"They don't always know what is good for them."

"We always think better of them."

"They are not that educated so they can't fully comprehend the details or understand their implications."

"They fully trust us to do our best for their maximum benefit."

This is in comparison to a study by Okoye and colleagues comprising of Nigerian medical students.14 Similar viewpoints and conflicting responses on autonomy were shared by doctors in Lahore.15

It was seen that most of the PGTs preferred consulting their senior regarding any ethical dilemma, but neither knowledge nor viewpoints seemed to change significantly as their years of training progressed. This is in contrast to earlier findings reported by Imran et al. where only 25% of participants discussed their problem with their clinical supervisor.13 Moreover, they also reported that their seniors had asked them to act unethically on various occasions. These facts potentially point towards lack of consensus on clinical grounds when faced with ethical dilemmas. This needs to be further explored and systematic measures taken to rectify any ambiguity in clinical practice and decision-making.

Western ethical concepts dictate that adult patients are at complete liberty whether or not to disclose their medical status to their family or relatives. However, in our setting, religious views and family coherence across generations make medical decisions to be a joint affair rather than a patient-oriented right.16 Doctors are therefore 'obliged' to direct confidential medical information about their patients to their relatives. This explains doctors' predilection and confusion to imply that it is the relatives' right to information. We think that this must be further explored and addressed and a unanimous conclusion must be made as to which ideology must be adopted to better suit our working environment.

Clinical ethics committee of an institution sorts out and provides an action plan to counter ever-complex ethical dilemmas. However, less than half of all the PGTs were aware of any clinical ethics committee operating in the hospital and fewer relied on it in case they faced any problem. This can lead to unethical practice and potentially result in unnoticed malpractice.

Violence on the part of patients and their attendants have been on the rise in Pakistan17,18 and it is a doctor's right to refuse providing service in case of aggressiveness on the part of patients. Half of the current respondents were unaware of this. Majority of the respondents opposed the idea of active voluntary euthanasia. Similar results were reported in a Sudanese study in which 76.6% believed that euthanasia and physician-assisted suicide are not justified.19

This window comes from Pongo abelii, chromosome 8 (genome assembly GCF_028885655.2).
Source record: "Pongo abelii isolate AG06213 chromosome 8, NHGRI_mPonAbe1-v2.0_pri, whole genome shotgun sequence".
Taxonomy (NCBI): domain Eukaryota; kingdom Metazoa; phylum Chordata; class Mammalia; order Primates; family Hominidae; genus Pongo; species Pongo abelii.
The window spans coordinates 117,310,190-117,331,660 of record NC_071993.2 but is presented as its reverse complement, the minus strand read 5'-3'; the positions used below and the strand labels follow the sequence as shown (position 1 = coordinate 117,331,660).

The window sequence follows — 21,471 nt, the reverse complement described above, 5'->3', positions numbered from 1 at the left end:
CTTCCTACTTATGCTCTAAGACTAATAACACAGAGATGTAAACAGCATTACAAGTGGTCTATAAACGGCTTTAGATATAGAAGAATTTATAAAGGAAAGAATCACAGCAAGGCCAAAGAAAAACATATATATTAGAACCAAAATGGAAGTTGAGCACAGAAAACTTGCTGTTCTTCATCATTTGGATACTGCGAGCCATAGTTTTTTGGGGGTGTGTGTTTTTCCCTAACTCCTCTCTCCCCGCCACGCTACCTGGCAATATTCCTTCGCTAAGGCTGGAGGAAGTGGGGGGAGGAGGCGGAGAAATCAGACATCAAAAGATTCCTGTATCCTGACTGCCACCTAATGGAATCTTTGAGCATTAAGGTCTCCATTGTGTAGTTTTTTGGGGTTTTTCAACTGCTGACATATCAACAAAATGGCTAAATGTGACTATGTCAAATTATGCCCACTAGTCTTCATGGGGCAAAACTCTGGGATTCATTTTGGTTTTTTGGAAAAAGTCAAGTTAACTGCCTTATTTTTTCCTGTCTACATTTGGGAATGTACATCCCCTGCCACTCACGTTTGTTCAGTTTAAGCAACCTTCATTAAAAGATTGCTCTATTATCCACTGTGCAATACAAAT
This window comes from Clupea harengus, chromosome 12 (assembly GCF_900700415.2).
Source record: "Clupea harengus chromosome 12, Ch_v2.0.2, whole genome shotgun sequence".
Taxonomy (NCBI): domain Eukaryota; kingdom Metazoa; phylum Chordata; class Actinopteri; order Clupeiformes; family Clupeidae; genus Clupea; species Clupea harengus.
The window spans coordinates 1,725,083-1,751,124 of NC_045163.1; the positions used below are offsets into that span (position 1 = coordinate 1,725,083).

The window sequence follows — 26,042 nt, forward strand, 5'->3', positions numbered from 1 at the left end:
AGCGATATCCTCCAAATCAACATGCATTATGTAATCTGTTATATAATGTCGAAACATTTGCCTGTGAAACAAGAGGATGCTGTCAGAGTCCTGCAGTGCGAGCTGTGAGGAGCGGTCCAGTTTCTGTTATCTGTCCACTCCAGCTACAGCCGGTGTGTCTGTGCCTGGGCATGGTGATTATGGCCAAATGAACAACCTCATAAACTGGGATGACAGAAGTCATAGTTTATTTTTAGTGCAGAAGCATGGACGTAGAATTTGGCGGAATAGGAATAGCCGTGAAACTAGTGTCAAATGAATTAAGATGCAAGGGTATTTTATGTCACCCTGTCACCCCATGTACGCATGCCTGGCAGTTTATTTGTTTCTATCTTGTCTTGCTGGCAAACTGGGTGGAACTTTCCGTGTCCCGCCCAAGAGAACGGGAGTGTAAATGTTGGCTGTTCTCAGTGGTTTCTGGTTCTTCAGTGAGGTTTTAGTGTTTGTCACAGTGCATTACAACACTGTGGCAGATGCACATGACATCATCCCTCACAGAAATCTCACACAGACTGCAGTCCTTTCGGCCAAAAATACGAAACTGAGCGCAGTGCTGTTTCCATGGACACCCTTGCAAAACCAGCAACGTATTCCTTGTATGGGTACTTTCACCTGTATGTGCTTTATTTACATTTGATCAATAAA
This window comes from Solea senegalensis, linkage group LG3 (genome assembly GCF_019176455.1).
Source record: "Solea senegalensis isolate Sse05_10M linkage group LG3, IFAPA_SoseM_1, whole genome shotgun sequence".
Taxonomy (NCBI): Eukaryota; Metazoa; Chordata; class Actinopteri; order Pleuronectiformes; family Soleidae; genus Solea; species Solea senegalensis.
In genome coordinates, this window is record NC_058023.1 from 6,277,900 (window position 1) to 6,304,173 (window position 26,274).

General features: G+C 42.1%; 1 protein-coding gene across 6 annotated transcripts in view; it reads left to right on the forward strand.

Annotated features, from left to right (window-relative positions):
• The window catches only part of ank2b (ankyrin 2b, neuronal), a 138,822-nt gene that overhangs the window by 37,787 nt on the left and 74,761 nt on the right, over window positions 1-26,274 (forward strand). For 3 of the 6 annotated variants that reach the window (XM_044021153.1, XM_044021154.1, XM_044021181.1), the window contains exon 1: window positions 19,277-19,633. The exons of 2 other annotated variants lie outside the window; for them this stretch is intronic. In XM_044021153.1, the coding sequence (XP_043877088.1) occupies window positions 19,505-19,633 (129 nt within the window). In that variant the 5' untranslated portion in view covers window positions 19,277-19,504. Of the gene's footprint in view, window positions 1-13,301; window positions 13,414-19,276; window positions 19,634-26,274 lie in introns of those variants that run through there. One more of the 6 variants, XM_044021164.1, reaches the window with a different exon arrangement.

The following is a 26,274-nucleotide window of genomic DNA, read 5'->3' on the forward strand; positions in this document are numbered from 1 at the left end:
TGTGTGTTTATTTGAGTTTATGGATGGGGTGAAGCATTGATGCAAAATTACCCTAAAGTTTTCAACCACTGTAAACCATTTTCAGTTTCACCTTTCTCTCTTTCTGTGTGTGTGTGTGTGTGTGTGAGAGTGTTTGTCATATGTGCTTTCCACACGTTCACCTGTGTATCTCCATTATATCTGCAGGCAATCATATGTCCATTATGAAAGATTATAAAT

The current study is a single-centre study and its findings may not be generalisable. The responses might have suffered from social desirability bias, as participants might have responded in a way to project a favourable image to others. However, the participants were assured of the confidentiality of their identity and responses. The study focussed on clinical ethics and the knowledge about research ethics remained largely undetermined. Finally, the students, nurses and healthcare staff of the hospital were not included. Further studies are needed to explore the subject without these limitations.

 

Conclusions

 

The situation regarding understanding and practical application of medical ethics among the PGTs was found to be far from ideal. Medical schools do not provide sufficient educational background to the trainees in healthcare ethics.

 

Disclaimer: None.

Conflict of Interest: None.

Source of Funding: None.

 

Participate: All participants were asked for written informed consent and their signatures were documented before they answered the questionnaire. The research ethical committee, Institutional Review Board (IRB) of Dow University of Health Sciences, Karachi approved the study design. (Approval letter reference number: IRB-1051/DUHS/Approval/2018/105)

 

l Availability of data and materials: All data generated or analyzed during this study are included in this published article.

 

l Any funding bodies: The study was self-funded by the authors.

l Contributor-ship statement: Sahlish Kumar helped in the collection and interpretation of the data and made significant contribution to the writing and editing of the final manuscript. Iqra Ismail and Fatima A. Ganatra were involved in analysis of the data and compiling the results of the study. Komal Noorani was involved in the collection of data, computer work for results and in writing of the manuscript. Insiya Hashim contributed to the methodology of the study and interpretation of the data. Sara M. Ali was involved in collection of data and writing of the manuscript. Dr. Abu Talib worked in formulating the study and final editing of the work along with constant guidance regarding data collection and write-up.

l The abstract has never been published or presented in a conference elsewhere, nor is it a part of a thesis, etc.